• EveryZig

    I heard of this story on the radio and wondered what your take on it would be. I am curious as to how her achievement has been received in Iran and whether it will lend support to the reformists.

    Also, I think “that is a price which predicts” is a typo of “that is a prize which predicts”

    • Kaveh Mousavi

      I think the Iranian academic environment is too limited so she would never achieve that success. People are very happy and proud. I think if reformists are intelligent and use the same argument I did here it would lend support to them, saying “See Iranians can all benefit from relations between the two countries”, but so far I’ve seen only myself saying that :P

  • colnago80

    Unfortunately, it appears that Prof. Mirzakhani, like Nobel Prize winners Abdus Salem and Ahmed Zewail, the only Muslims who are Nobel Laureates in the sciences, will spend her entire productive career in the West. This only goes to point up the bankruptcy of intellectual life in the Muslim World.

    • Kaveh Mousavi

      Why unfortunately? That is good for her.

      • colnago80

        Yes, but it is bad for the Muslim World when their best and their brightest find no place for themselves there.

        • Kaveh Mousavi

          Muslim world will benefit more from people being successful in the West than remaining unsuccessful in Muslim world. Things will be better gradually, hopefully.

          • colnago80

            How are they going to get better when the best and the brightest leave those countries?

          • Kaveh Mousavi

            Iranians can still use the fruits of labors of those leave abroad, by translating their books and stuff. They can still comment on Iranian situation by following the news. So if we have excellent Iranians outside who are fascinating economists, we can use their advice more if they had remained inside Iran and had remained mediocre because of the limited academic capacity.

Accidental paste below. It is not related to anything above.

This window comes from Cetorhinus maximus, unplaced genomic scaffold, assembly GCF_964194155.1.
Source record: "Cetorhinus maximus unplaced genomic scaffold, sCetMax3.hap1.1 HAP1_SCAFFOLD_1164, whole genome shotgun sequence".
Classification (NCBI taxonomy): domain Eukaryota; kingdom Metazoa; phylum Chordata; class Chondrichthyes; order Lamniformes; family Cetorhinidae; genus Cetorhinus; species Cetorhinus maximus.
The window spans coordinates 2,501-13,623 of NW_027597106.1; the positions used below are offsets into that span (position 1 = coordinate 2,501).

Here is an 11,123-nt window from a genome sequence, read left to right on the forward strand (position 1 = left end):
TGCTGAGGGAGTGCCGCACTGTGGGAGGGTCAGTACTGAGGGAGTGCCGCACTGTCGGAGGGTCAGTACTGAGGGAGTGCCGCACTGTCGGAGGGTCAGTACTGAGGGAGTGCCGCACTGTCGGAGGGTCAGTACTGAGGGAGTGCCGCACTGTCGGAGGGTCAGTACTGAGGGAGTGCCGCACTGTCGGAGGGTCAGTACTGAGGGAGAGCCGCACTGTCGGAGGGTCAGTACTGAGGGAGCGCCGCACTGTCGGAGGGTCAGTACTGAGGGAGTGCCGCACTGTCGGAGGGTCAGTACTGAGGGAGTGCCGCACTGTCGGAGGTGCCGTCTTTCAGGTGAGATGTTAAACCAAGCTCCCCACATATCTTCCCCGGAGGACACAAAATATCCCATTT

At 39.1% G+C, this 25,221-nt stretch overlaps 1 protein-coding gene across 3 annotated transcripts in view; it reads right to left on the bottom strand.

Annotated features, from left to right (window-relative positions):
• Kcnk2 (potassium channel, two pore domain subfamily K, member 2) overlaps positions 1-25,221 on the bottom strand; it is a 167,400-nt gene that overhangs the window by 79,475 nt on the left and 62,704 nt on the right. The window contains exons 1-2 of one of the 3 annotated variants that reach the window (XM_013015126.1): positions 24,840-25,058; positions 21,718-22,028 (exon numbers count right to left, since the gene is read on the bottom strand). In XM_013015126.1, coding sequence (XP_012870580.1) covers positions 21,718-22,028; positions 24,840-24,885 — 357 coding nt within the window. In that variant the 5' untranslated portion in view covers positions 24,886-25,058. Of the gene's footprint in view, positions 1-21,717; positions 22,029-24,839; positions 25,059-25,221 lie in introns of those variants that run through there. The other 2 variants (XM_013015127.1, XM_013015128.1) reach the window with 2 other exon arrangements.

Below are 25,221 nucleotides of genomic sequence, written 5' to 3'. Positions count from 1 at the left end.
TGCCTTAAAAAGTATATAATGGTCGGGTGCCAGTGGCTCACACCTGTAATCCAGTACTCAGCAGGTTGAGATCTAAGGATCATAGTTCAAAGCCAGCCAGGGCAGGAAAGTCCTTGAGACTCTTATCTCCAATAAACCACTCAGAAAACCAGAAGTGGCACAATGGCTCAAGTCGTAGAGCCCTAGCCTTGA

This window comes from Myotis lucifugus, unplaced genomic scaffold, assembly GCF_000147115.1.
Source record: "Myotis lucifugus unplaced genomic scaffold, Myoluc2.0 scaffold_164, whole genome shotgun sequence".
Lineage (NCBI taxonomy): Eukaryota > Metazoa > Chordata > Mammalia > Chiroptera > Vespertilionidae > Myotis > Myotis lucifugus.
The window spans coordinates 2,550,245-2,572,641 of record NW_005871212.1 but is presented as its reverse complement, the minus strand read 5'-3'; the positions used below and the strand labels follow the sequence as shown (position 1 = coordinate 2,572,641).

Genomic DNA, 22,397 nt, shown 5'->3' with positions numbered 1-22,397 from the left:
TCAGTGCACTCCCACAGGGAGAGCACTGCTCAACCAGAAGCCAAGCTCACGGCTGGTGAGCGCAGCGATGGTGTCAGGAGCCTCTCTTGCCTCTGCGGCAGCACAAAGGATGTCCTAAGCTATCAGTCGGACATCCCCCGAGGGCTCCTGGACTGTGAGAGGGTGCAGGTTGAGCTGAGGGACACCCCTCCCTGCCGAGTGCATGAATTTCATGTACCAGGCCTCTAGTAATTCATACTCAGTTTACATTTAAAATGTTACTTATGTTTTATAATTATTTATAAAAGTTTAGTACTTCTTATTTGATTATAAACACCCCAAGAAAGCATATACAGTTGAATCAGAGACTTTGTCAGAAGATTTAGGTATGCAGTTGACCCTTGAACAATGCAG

It’s not like Iran is now a North Korea separated from the rest of the world. See, I’m in Iran and I blog for a western network. We can use their work even if they are not physically inside Iran, by means of communication such as telephone, fax, internet, carrier pigeons…

  • Pingback: Hijab and the First Woman Fields Medal Winner()

  • http://frree Muhammad Moosa

    Actually this is a big deal for Iran…if their educational standards were piss poor,there would have been no possibility of Maryam becoming a great mathematician…she would not have had the grounding …so it is a very big deal for Iran.

    • Kaveh Mousavi

      Our educational standards ARE piss poor. I assure you as someone involved in education from elementary to academic levels.

  • aram

    you are putting your finger on a very important issue. In fact, when Mirzakhani was a student at Harvard she once went to visit her family but she couldn’t get back in time for beginning of semester. The homeland security was not issuing her student visa and she was even afraid that they might not tissue it at all. There were and still are many Iranian students for whom visiting their families even once could potentially cost their graduate studies. there are many tragic stories of parents dying but hiding it from their children in fear of jeopardizing their child’s future if she/he goes to see them. The extra immigration procedures for Iranians’ student visas are very frustrating and in fact they don’t make much sense from security perspective either.

  • Pingback: blue ofica()

  • Pingback: alkaline water machine()

  • Pingback: alkaline water()